Bob's Burgers: Well Done is a must-have for fans of the show looking to experience even more of the Belcher kids' hijinks. You know how that one judge on Chopped is hyper-critical of people who don't cook pasta correctly? I feel like I'm like that with adaptations of cartoons to comics. (For what it's worth, as an Italian-American who loves to cook, I'm also a stickler about pasta.) I haven't been reading comics for a long time relative to most of my fellow Bastards, so I think a lot of things that might bother me don't really annoy me on a deeper level because I haven't been watching people make those mistakes for ten, fifteen, or twenty years straight.
The thing with cartoons becoming comics, though, is that I have been watching cartoons my whole life, and so if I'm going to read a comic instead of enjoying the quality of animation and voice work being done, that comic better make it worth my time. To me, that's a very simple requirement that is very often not met. Not to compare, but just to give an example, I was pretty hard on the Rick and Morty comic despite the fact that some of the stories were fantastic and the animation was often as good as the show. The problem is that the show has had several episodes that actually played with the television format, whereas the comic was just adequately arranged on the page.
Bob's Burgers is a comic that is steeped in its familiar visual identity, but is unafraid to embrace the fact that the comics are comics and not just fragmented storyboard pamphlets for the fandom. Further, the comic takes us deeper into what makes the characters who they are, and thus augments the series in a way that is valuable to fans of the show. While I think a large part of what makes these comics good is being acquainted with the television show, that's less of a sleight and more of a really praiseworthy aspect of the work.
Something I really like about this comic is that many of the issues serve as this really affirmative nod to the fact that the Belcher kids are just that: kids. These comics allow the children to dwell full-tilt within their fantasies in ways that the show can't accommodate. The show's humor and charm are derived from the absurd happenings in its real-life settings: the comic can (and does!) take us into Tina's friend-fiction notebooks, as well as Gene's rhyming life as a pirate. I adore these story choices, but they are also executed really well: Tina's stories are composed wonderfully, and Gene's are full of similarly clever little flourishes that could only occur in the comics medium. One panel in particular involving an undersea fart is a favorite of mine.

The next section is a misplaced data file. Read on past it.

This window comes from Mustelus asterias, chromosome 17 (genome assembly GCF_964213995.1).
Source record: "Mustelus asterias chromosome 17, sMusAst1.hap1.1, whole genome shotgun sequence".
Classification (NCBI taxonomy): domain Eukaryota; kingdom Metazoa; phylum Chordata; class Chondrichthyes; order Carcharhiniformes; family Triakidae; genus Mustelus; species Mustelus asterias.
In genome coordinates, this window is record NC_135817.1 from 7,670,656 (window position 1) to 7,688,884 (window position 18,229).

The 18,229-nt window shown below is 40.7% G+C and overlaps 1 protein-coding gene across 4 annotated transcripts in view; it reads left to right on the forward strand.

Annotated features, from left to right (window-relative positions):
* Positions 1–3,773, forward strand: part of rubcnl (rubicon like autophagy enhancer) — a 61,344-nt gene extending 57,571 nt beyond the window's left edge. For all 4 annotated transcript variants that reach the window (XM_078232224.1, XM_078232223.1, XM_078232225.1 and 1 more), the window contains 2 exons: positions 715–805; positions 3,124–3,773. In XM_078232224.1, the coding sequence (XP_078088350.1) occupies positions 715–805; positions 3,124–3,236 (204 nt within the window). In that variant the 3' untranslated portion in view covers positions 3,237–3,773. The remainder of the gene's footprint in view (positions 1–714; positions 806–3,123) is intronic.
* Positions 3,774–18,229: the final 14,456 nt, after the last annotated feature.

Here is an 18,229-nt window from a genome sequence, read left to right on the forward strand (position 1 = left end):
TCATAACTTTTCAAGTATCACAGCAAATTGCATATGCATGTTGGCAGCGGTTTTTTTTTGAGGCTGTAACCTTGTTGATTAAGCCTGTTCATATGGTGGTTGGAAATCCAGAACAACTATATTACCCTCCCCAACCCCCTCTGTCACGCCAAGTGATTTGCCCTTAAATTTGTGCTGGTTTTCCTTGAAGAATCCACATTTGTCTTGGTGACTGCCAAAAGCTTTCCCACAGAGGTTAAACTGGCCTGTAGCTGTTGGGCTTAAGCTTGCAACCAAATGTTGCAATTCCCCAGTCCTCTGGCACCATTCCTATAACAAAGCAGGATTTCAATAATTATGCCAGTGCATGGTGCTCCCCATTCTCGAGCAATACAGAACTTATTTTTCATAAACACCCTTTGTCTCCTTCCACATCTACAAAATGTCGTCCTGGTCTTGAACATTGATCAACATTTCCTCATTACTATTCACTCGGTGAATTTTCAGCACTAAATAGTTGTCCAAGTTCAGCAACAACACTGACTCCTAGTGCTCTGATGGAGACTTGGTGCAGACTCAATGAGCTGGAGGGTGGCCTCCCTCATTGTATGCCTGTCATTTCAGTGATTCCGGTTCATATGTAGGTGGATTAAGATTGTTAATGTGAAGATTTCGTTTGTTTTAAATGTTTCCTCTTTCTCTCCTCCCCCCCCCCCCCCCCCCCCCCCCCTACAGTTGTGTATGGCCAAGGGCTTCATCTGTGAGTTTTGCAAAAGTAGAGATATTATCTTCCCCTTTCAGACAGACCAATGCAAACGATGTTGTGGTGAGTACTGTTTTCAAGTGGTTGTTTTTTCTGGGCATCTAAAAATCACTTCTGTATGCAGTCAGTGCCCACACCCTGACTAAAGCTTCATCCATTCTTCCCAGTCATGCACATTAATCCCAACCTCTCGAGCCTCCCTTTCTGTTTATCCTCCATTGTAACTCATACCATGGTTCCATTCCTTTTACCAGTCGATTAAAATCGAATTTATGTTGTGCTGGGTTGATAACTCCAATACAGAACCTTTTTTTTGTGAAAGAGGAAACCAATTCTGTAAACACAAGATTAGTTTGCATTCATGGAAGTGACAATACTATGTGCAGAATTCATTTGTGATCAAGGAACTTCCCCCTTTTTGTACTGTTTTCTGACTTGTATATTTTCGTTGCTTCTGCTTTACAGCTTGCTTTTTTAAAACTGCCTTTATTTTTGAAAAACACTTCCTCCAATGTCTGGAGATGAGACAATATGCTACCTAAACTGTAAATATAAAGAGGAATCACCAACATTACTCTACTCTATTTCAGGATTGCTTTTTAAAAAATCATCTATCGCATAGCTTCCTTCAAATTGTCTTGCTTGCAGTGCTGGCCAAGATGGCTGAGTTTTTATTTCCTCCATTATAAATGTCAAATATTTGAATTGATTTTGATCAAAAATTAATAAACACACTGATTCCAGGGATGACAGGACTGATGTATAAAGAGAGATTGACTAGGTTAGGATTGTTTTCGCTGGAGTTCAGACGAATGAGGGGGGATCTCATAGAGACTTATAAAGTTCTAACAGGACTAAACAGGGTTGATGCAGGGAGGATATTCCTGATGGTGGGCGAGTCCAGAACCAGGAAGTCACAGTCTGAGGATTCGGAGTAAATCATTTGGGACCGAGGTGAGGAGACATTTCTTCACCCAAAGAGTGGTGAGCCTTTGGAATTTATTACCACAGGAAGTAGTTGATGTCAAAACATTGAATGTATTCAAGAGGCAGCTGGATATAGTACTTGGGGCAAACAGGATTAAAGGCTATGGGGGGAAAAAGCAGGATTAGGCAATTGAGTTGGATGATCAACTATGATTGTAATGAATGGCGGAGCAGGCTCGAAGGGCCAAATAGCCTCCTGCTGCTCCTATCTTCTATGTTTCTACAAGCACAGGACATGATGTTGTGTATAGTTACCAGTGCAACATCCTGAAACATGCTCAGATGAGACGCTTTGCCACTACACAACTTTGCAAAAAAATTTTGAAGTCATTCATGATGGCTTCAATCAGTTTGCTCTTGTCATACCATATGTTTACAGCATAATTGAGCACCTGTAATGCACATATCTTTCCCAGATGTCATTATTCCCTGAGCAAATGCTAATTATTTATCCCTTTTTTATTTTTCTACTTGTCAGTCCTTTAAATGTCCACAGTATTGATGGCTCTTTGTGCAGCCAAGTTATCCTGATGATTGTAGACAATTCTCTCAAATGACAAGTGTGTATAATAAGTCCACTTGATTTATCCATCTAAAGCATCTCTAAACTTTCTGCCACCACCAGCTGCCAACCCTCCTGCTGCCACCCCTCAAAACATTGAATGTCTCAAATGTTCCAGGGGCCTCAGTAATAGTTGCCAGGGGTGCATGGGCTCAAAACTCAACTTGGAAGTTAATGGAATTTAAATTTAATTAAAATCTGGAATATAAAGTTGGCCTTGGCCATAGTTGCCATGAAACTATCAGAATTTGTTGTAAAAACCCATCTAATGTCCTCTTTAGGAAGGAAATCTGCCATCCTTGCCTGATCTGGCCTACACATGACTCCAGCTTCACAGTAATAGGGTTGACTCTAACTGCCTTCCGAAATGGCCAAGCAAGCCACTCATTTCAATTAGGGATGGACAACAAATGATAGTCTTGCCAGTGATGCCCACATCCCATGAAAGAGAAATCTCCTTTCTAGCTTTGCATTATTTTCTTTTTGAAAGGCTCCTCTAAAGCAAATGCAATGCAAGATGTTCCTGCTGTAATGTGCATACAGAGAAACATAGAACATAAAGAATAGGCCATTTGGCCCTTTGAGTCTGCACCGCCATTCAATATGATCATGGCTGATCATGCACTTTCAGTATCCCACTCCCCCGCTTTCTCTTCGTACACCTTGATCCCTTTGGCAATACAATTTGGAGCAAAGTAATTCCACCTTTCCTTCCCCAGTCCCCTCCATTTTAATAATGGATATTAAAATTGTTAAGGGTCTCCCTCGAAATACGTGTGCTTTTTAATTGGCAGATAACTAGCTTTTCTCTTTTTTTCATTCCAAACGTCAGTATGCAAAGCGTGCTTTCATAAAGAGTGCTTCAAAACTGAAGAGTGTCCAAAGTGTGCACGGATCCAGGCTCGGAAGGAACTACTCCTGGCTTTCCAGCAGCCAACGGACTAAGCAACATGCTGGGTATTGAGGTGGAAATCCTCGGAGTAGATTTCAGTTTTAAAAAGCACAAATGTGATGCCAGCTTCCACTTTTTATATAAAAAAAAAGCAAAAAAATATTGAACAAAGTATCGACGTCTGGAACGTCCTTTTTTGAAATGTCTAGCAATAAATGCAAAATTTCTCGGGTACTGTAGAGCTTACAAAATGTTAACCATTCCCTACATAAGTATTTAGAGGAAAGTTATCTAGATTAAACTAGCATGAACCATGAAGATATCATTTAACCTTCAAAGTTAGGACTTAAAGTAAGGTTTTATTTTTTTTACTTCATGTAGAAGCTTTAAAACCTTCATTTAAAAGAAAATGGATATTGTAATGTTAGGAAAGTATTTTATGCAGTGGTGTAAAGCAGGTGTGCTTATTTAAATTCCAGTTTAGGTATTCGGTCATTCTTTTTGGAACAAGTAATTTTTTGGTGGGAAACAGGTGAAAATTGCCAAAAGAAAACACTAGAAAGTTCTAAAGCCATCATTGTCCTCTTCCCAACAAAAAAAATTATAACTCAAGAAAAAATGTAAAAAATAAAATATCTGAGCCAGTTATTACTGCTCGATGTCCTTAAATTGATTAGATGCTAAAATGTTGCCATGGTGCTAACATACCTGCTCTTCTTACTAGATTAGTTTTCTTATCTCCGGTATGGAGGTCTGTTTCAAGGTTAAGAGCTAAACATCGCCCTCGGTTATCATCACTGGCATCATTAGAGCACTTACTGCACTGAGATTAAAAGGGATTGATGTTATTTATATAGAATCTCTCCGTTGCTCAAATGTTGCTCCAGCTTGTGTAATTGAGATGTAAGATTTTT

The only thing I'm down on about this trade is the way in which things are arranged. Each issue of Bob's Burgers comes out containing several stories, like an anthology. Those stories continue into the next issue and the next, but when collected into one book in published order, the stories are all jumbled. I think the trade works better than the single issues because there's more to sink your teeth into. However, I think the trade would have benefited even further from combining the story chapters together rather than publishing them in chronological order. The reader can still choose to skip around, I suppose, but I would rather be presented with the choice to take a break from a story than to have to search for its next chapter in the same book.
Anyway, that's a small quibble compared to how successful this comic is as an adaptation of the show. Its success rests on the fact that it's more than an adaptation and is willing to be funny on the page, while adding elements to the show's mythos that the show itself can't reasonably explore. I really think this is worth checking out for any Bob's Burger fan, unless you for some reason only like the adult characters.
Bob's Burgers: Well Done TPB Writers: Various Artists: Various Publisher: Dynamite Entertainment Price: $14.99 Format: TPB; Print/Digital